Legislation Targets Intelligence Leaks
Wednesday, August 2, 2006
WASHINGTON -- U.S. Senator Kit Bond, a member of the Senate
Intelligence Committee, today introduced legislation aimed at cracking
down on intelligence leaks by government employees or contractors by
making it easier for the government to prosecute and punish those who
make public America's sensitive intelligence programs.
"Leaks expose our methods of apprehending the enemy and erode the
confidence of our allies," said Bond. "Over the past year there has
arisen an apparent absence of fear of punishment in regards to the
arbitrary divulging of classified information.
"We need to send a message that leaks will not be tolerated and give
prosecutors a modern and appropriate tool to go after those who do
Current criminal statutes involving espionage evolved from a series of
executive orders and legislation ranging from the Espionage Act of 1917
to the Atomic Energy Act of 1954. Bond said no statute brings together
the outdated and disparate statutes under one simple provision.
Bond's bill seeks to aid the Executive Branch in prosecuting
individuals engaged in damaging leaks. The legislation seeks to unify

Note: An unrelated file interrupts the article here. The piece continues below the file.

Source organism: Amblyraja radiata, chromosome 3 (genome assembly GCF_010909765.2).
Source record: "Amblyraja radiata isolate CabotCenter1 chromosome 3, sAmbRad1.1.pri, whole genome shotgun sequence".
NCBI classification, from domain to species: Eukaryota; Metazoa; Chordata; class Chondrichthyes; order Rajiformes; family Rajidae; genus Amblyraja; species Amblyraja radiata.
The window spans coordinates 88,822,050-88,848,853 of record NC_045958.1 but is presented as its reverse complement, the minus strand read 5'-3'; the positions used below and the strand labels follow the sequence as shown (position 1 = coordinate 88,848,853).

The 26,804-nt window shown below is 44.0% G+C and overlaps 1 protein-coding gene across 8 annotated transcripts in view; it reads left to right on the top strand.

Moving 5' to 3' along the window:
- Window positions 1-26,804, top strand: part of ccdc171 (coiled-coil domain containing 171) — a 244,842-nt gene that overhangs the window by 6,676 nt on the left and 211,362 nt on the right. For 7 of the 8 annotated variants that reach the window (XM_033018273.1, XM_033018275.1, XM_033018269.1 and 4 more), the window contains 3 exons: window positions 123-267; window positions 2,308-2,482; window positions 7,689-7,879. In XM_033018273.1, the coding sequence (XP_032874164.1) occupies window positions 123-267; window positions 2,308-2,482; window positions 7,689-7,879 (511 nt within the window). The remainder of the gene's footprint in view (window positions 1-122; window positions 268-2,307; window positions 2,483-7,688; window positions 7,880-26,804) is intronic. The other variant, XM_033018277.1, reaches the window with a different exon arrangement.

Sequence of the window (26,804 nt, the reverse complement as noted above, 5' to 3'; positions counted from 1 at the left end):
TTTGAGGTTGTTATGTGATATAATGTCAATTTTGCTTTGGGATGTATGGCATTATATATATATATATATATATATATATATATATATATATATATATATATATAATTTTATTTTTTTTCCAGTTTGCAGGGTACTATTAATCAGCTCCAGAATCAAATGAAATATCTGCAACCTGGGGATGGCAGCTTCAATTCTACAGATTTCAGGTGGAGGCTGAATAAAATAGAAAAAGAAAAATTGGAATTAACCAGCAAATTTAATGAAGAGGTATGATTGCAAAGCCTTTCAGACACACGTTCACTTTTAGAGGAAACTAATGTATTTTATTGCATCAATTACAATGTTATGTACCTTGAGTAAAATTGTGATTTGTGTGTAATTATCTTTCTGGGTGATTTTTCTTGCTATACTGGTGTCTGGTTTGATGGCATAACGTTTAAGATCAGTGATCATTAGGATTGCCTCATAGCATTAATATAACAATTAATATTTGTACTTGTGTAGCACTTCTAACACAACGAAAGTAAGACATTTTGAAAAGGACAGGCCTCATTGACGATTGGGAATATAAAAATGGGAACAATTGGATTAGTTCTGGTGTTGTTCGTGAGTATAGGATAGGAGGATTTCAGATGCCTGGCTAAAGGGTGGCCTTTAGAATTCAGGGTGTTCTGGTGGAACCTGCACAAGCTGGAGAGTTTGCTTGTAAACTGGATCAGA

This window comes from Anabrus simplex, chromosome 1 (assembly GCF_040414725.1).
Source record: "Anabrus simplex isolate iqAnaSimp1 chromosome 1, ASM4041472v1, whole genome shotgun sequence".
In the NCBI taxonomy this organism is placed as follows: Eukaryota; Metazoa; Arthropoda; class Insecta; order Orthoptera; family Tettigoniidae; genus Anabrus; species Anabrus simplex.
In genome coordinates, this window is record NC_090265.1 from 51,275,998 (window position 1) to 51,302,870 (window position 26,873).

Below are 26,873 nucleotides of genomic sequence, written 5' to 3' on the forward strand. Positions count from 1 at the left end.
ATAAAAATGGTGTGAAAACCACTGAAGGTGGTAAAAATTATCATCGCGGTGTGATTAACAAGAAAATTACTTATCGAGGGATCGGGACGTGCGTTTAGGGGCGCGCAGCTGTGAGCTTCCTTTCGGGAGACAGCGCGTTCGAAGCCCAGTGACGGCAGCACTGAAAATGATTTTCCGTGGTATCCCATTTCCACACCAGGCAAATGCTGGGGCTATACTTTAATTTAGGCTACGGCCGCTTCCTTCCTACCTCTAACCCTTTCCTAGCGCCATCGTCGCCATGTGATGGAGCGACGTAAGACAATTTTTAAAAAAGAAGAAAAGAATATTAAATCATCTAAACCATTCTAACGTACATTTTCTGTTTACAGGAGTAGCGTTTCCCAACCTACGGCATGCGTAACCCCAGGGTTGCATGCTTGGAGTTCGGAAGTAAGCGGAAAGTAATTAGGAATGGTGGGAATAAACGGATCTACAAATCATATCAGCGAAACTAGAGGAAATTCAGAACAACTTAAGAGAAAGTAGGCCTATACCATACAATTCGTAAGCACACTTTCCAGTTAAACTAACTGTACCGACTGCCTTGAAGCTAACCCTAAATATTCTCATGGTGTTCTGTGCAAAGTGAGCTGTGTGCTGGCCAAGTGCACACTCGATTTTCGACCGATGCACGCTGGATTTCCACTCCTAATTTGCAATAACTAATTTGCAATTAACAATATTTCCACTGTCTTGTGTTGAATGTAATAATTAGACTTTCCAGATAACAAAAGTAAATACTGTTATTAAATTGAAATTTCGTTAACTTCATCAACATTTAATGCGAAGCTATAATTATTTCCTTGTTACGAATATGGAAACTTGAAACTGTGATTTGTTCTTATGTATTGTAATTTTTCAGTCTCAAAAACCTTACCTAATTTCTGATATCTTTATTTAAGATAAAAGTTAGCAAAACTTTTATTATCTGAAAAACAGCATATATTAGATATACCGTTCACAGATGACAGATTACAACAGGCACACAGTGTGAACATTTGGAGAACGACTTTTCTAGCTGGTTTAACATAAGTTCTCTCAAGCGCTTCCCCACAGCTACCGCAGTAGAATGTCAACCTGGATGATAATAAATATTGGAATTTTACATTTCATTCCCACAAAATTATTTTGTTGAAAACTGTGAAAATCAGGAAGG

current law and ease the government's burden in prosecuting and
punishing leakers by eliminating the need to prove that damage to the
national security has or will result from a disclosure.
Under Bond's bill, individuals are subject to prosecution if they
"knowingly and willfully" disclose classified information to someone
they know is not authorized to receive it.
Individuals convicted of improper disclosures would face a fine and up
to three years imprisonment. This legislation does not preclude the use
of other statutes such as the Espionage Act of 1917 or other applicable
Bond's bill only affects government employees and contractors or anyone
who has signed a non-disclosure agreement with the federal government.
It does not affect the media, businesses or private citizens and only
pertains to information that has been properly and appropriately
Bond's bill is the exact language included previously in the FY 2001
intelligence authorization bill. The bill, including the leak language,
was passed by Congress, but was vetoed by President Clinton.
Bond introduced the legislation following damaging leaks to the media
regarding critical intelligence programs used by the American
government to track activities of suspected terrorists. American
intelligence officials have said those leaks have caused "very severe"
damage to America's intelligence capabilities.
"Each one of these leaks gravely threatens our national security and
makes it easier for our enemies to achieve their murderous and
destructive plans," said Bond. "Each violation of trust invites more
chaos and violence into our world."
Bond's bill is endorsed by the Association of Intelligence Officers, a
31-year-old organization comprised of 4,500 current and former
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